Exhibit-2: Risk Sharing and Capitation Arrangements Under GPDC

Beneficiaries are aligned to DCEs in two different ways: voluntary alignment or claims alignment. Voluntary alignment occurs when the beneficiary specifically elects the DCE as their primary source of care. Beneficiaries who do not make a voluntary election are aligned to a DCE based on where the plurality of their primary care services are performed (i.e., claims alignment).

Although DCEs do not have to be licensed insurers, emulating certain aspects of insurer operations would increase the likelihood of success in the GPDC Model.

Actuarial Considerations

The GPDC Model has garnered appeal because efficient providers can assume risk and benefit from potential upside without being totally subject to insurer regulation, processing claims internally, or developing pricing models. Although DCEs do not have to be licensed insurers, emulating certain aspects of insurer operations would increase the likelihood of success in the GPDC Model.

  • Reserving – One of the most important components of assuming and managing risk is reserving, a practice uniquely suited to actuaries. Whatever the risk arrangement or degree of capitation, provider groups run the risk of taking a loss. The amount of an adequate reserve is dependent on a variety of factors. It requires a detailed analysis of historical claims from both voluntarily- and claims-aligned members. DCEs will need to determine an appropriate risk threshold (e.g., enough to withstand an 80th percentile downside scenario) that ensures continued operations and reassures regulators yet is not overly burdensome on the organization. This can be accomplished using stochastic or deterministic techniques by adjusting utilization and unit costs for an array of services.
  • Care Management – Under the global risk arrangement, CMS applies a discount to the claims benchmark to arrive at the risk-sharing target. The discount starts at 2% in PY2021 and increases to 5% by PY2025. DCEs risk becoming overconfident that they can achieve shared savings by simply comparing to historical performance. However, this is a fragile assessment that should be supplemented by proactive care management. Health plans traditionally have a designated position of Medical Director or Chief Medical Officer who is responsible for the clinical oversight and holding the doctors accountable for the care they deliver. DCEs would benefit from mirroring health plan care management and significantly reduce their downside risk in doing so. Furthermore, CMS applies a quality withhold that returned to DCEs contingent on meeting certain quality and reporting measures. Providers must continuously monitor their progress and dialogue with participating providers to ensure the withhold does not become a financial loss.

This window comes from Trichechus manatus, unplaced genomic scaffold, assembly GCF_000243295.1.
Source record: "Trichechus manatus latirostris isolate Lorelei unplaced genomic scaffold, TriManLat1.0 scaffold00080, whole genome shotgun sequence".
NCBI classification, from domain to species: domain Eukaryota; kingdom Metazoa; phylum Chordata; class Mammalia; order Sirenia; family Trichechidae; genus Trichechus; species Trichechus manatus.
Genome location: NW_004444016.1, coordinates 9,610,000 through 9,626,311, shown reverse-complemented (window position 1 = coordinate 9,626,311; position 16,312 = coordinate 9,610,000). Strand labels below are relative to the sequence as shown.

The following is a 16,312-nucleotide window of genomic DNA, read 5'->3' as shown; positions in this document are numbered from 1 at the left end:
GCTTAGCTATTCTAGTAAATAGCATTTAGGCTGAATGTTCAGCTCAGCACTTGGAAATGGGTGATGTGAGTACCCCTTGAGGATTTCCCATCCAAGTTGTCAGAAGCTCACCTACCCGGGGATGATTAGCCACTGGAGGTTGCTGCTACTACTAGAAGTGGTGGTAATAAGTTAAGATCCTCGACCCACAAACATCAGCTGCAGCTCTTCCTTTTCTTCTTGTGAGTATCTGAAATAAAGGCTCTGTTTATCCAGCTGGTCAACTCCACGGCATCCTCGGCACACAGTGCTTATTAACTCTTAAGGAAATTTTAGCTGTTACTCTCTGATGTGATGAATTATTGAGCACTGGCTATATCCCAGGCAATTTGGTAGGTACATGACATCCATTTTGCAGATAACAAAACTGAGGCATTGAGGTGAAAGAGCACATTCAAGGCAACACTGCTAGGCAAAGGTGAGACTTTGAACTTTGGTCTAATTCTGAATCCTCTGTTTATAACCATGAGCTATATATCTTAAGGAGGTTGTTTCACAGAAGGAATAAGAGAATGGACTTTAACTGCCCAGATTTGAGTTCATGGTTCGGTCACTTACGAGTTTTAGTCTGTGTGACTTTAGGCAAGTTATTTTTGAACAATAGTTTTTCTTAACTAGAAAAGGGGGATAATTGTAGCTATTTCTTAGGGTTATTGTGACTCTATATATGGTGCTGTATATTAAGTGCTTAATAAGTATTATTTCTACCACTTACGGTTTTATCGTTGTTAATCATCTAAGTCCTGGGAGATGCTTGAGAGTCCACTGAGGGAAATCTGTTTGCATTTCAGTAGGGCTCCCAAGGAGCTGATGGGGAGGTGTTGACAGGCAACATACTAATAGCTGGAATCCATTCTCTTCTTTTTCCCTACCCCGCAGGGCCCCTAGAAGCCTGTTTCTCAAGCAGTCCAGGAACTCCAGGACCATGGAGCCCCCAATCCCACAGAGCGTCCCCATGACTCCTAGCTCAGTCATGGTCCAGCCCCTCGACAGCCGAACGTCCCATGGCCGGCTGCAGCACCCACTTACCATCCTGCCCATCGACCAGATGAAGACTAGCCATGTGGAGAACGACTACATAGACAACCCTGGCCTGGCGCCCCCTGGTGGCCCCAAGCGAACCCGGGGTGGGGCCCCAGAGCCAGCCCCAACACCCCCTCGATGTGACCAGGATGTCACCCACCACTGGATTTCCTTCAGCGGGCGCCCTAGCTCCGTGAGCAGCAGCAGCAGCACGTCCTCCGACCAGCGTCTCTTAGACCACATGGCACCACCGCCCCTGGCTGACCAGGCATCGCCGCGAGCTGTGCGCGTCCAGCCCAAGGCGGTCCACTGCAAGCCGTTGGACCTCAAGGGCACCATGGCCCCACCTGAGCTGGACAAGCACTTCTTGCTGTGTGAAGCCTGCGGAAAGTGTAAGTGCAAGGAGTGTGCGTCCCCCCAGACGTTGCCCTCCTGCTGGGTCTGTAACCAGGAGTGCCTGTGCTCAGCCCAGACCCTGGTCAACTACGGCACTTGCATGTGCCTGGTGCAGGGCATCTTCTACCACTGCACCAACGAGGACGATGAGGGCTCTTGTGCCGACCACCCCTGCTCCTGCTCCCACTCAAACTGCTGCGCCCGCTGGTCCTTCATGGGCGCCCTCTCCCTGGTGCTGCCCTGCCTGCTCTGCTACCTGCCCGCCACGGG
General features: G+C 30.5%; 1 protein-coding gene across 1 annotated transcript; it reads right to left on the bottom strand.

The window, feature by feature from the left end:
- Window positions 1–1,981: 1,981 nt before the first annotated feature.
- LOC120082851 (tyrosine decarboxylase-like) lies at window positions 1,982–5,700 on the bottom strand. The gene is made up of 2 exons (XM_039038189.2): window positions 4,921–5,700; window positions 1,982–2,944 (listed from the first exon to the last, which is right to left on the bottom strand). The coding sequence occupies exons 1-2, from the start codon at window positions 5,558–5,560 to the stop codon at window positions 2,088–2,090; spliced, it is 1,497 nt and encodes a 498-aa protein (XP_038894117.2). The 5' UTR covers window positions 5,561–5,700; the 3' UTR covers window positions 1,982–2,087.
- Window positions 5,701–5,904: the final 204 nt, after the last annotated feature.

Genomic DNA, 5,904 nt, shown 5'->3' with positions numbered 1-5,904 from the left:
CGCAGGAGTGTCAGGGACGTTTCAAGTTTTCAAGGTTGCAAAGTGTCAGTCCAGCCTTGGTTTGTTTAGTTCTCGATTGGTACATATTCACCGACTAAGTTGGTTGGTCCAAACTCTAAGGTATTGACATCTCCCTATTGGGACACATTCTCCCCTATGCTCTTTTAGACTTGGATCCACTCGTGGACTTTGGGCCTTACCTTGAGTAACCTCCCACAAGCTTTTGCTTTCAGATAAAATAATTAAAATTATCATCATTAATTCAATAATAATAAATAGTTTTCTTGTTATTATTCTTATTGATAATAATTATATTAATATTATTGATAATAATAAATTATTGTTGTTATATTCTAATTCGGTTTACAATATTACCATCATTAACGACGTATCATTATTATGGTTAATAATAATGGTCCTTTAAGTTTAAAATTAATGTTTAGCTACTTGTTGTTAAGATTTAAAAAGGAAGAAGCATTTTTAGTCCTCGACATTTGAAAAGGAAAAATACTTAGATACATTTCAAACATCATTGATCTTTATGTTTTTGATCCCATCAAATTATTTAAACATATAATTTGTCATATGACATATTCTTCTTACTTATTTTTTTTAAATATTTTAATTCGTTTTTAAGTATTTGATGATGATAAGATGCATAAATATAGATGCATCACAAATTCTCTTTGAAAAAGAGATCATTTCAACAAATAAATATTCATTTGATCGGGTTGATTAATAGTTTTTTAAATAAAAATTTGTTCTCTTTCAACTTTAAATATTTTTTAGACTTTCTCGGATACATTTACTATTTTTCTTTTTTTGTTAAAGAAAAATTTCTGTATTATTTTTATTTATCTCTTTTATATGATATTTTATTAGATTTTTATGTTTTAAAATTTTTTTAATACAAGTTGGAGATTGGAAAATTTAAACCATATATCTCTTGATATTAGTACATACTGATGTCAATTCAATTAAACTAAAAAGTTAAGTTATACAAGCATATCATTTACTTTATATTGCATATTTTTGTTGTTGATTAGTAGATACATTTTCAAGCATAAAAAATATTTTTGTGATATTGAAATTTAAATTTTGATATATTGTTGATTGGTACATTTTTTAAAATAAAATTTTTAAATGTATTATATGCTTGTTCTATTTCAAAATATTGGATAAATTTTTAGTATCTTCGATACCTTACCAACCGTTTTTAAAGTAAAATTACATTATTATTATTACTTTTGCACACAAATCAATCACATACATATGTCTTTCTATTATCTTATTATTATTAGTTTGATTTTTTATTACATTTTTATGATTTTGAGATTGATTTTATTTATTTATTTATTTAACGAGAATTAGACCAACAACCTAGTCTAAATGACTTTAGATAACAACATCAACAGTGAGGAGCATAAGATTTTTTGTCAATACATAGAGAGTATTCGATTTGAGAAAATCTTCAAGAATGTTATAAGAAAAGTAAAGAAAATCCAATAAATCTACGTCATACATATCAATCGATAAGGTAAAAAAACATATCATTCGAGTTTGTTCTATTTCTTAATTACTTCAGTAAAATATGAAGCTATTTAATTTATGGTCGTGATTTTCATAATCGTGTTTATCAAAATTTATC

• Administration – Although CMS is still responsible for processing claims, DCEs will need to develop many administrative functions related to capitation and risk-sharing they are only accustomed to fee-for-service (FFS) payment. Claims experience should be continuously monitored throughout the year, tracking progress towards the benchmark to update reserving estimates and identify any anticipated high-cost claimants. These claims files are provided by CMS in a format that is disjointed and probably unfamiliar to many practices. Unless DCEs have the internal expertise to manage this data, they will need to rely on consultants such as Axene Health Partners to synthesize these files into aggregated and analyzable datasets. Competent administrative functions are a prerequisite to implementing successful care management and reserving.